Finding Comfort in “Canned Meats”

I wasn’t home a week during this pandemic before I was eating Vienna sausages out of a can. A few days later, deviled ham on crackers. Chicken spread wasn’t too far behind that. 

Back in March we just didn’t know what in the cat hair was going to happen! Would we be able to go to the grocery store? Would there be food there if we could go? What about the supply chain? 

I’ve worried about a lot of stuff in my life, but I can honestly say the words “supply chain” never kept me up at night before 2020. 

I normally try to eat a pretty healthy diet. Lots of fresh fruits and veggies. Organic if I can get it. Grass-fed this and free-range that. All the buzz words for clean eating. 

But fresh food doesn’t last long as anyone knows who’s had to throw out a sack of kale that’s turned to liquid in the back of your refrigerator’s produce drawer.

That’s why when I did go to the store, I stocked up on foods with a shelf life. 

Sure I got cans of tomatoes and beans, sacks of rice, oatmeal and cereal, cornmeal and Crisco. The basic stuff you can live on forever. I even got powdered buttermilk just in case I needed to make cornbread and there was a milk shortage. 

But I was also drawn to the aisle labeled “Canned Meats.” 

As I stood in front of the shelves and assessed my option, I remembered fishing trips with my grandfather and those hot afternoons we spent swimming down at Puppy Creek. We’d always stop at some country store for a snack of Vienna sausages and crackers on the way home. I thought about Granny’s bridge parties and fancy finger sandwiches made from ingredients that came from white paper-wrapped cans.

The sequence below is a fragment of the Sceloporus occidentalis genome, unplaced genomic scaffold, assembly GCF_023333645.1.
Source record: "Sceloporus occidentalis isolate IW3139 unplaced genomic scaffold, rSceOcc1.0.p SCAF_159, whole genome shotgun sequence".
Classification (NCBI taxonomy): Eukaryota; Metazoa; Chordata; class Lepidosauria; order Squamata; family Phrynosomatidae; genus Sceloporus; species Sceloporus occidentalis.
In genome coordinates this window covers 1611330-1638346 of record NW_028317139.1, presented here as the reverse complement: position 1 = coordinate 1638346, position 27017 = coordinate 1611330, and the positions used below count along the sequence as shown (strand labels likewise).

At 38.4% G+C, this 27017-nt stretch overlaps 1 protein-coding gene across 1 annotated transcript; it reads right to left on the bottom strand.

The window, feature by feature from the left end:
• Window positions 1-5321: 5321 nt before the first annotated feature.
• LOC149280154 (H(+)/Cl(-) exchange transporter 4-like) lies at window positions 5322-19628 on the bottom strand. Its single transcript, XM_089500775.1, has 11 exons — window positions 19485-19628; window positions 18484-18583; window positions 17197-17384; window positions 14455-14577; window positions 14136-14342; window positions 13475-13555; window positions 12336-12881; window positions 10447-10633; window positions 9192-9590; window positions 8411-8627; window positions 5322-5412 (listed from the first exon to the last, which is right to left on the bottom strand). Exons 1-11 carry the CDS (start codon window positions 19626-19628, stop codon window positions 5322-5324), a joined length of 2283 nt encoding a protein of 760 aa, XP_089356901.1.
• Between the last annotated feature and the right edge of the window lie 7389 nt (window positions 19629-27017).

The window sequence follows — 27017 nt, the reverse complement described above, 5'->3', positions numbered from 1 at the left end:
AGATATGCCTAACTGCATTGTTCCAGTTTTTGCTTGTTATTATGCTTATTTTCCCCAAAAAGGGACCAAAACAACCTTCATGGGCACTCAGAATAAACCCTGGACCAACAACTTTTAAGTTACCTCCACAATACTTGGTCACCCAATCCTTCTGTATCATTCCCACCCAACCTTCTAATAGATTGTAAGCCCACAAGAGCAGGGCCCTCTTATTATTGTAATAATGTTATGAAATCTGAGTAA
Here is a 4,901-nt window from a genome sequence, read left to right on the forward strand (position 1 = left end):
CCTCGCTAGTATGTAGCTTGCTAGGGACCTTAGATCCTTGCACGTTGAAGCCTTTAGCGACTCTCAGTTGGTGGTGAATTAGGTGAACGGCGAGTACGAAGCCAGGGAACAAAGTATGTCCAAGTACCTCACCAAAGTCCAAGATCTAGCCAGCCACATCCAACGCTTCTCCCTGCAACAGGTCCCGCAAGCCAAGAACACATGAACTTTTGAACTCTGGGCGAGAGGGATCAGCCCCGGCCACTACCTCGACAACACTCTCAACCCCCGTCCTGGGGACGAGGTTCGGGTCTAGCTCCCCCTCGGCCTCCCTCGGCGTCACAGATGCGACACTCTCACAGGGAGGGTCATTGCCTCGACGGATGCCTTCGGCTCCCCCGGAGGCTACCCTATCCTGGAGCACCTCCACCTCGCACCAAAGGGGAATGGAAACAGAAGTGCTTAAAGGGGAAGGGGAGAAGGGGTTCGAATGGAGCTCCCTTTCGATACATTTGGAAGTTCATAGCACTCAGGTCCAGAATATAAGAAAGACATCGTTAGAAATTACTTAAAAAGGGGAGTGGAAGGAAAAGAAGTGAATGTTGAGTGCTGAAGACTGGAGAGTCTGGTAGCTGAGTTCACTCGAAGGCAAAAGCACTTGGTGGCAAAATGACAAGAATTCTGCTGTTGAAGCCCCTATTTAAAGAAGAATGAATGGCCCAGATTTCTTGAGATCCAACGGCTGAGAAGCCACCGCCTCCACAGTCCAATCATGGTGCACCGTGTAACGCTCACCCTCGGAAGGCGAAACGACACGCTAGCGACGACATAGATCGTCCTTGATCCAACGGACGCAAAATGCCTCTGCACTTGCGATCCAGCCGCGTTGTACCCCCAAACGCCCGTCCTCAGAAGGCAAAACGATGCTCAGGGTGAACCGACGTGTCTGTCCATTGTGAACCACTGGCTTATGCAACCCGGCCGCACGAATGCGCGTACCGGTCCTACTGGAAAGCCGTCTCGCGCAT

I loaded my buggy up with little cans. Somehow when many other shelves were empty, there was plenty of stock on the canned meat shelves, so I didn’t feel too bad about it. And strangely, it felt comforting to have all these little cans.

They were a known quantity. They were familiar and comforting. They were a safe bet when not much else was.

And that’s why the tenth lesson I’ve learned in 2020 is that even if you try to put on all sorts of organic airs, in times of crisis, it doesn’t take you long to revert back to your old country, potted meat ways. And there’s not a damn thing wrong with it.

Except for maybe heart disease. And cholesterol. And a few extra pounds. But we’re in a crisis. And I know I’ll go back to kale one day.

(This year for #BlogLikeCrazy, I’m talking about 30 lessons I’ve learned in 2020. Read the other entries here).

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